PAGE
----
Medical terminology circulation and interactional organisation in interpreter-mediated medical encounters

Sara Pittarello


Two medical encounters taking place in a Northern Italian hospital are analysed in this paper from a qualitative point of view, based on the author’s previous research. The aim is to reveal the strategies adopted by medical interpreters, in these two specific cases, to translate medical terminology and promote/exclude interlocutors’ active participation. This latter aspect is influenced by the way the interaction is socially and linguistically organised and, in particular, by how interlocutors’ utterances are translated. The prevalence of dyadic or triadic sequences and especially the shifts between such communication exchanges are pivotal in fostering or hindering interlocutors’ participation. Furthermore, medical interactions, as a form of institutional talk, enshrine specific expectations, which are mainly of a cognitive nature but may also be affective, as in the two encounters observed. By conveying such expectations and expressions of personal interest, interpreters have proved to contribute to the fair distribution of active participation among primary interlocutors. Hospital ethical approval and subjects’ written informed consent have been obtained.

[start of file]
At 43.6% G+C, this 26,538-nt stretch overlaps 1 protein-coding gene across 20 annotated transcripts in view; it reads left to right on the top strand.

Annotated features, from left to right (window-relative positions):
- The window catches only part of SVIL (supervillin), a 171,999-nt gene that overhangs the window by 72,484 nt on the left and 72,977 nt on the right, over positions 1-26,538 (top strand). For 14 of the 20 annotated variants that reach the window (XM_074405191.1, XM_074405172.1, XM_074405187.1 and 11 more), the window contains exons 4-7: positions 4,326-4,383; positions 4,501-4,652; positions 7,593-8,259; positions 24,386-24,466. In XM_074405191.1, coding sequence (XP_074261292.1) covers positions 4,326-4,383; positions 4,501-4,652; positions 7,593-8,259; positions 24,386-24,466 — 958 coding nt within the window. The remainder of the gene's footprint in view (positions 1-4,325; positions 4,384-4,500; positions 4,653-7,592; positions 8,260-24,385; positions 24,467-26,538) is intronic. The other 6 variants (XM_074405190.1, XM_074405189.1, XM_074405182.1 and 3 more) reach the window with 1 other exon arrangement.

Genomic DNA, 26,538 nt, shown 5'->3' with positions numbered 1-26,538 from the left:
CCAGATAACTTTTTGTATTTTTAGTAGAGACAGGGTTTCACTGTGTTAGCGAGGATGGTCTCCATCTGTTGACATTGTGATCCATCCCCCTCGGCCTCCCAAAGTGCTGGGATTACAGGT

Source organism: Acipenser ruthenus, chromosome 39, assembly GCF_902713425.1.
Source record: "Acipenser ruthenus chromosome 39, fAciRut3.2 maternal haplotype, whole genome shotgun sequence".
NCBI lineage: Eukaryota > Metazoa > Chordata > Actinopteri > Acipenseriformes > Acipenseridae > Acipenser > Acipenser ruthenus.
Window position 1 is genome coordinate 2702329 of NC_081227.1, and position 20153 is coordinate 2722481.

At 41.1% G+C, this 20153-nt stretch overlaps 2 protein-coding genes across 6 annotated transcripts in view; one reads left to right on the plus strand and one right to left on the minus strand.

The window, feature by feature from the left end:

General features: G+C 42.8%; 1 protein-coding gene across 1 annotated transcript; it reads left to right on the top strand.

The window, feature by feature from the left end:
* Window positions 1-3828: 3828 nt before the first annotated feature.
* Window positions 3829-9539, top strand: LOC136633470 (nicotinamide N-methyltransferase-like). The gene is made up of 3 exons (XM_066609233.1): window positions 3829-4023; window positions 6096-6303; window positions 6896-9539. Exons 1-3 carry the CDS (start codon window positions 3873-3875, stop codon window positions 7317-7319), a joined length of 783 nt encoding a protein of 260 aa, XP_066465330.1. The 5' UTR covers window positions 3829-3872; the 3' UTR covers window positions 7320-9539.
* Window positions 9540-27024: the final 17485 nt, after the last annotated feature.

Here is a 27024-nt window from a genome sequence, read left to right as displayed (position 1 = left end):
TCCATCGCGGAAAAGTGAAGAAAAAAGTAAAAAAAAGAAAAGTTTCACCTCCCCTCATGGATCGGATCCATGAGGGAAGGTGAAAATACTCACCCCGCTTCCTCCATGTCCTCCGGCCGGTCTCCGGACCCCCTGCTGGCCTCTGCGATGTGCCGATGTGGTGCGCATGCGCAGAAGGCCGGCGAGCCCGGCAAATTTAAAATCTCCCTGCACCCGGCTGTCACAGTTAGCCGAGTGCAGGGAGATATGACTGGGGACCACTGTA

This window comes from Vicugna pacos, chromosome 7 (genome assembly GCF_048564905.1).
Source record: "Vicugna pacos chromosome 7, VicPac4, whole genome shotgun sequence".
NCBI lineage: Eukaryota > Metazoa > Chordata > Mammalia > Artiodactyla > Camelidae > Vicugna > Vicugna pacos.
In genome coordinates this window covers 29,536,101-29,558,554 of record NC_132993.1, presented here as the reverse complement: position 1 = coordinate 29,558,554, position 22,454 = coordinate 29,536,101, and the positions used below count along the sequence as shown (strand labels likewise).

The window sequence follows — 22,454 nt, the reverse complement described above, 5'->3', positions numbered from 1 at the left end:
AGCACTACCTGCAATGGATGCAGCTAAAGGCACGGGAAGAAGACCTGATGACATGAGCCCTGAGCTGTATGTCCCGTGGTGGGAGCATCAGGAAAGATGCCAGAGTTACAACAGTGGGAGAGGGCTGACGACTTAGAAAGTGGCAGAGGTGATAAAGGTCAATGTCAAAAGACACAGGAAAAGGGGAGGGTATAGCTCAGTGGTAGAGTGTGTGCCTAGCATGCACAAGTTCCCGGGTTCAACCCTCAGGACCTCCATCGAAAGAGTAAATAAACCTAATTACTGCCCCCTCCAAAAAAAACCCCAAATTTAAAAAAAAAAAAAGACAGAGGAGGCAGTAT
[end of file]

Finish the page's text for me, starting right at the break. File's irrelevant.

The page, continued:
medical terminology circulation; interactional organisation; mediated medical encounters (in Italy); interlocutors’ active participation; translation structure

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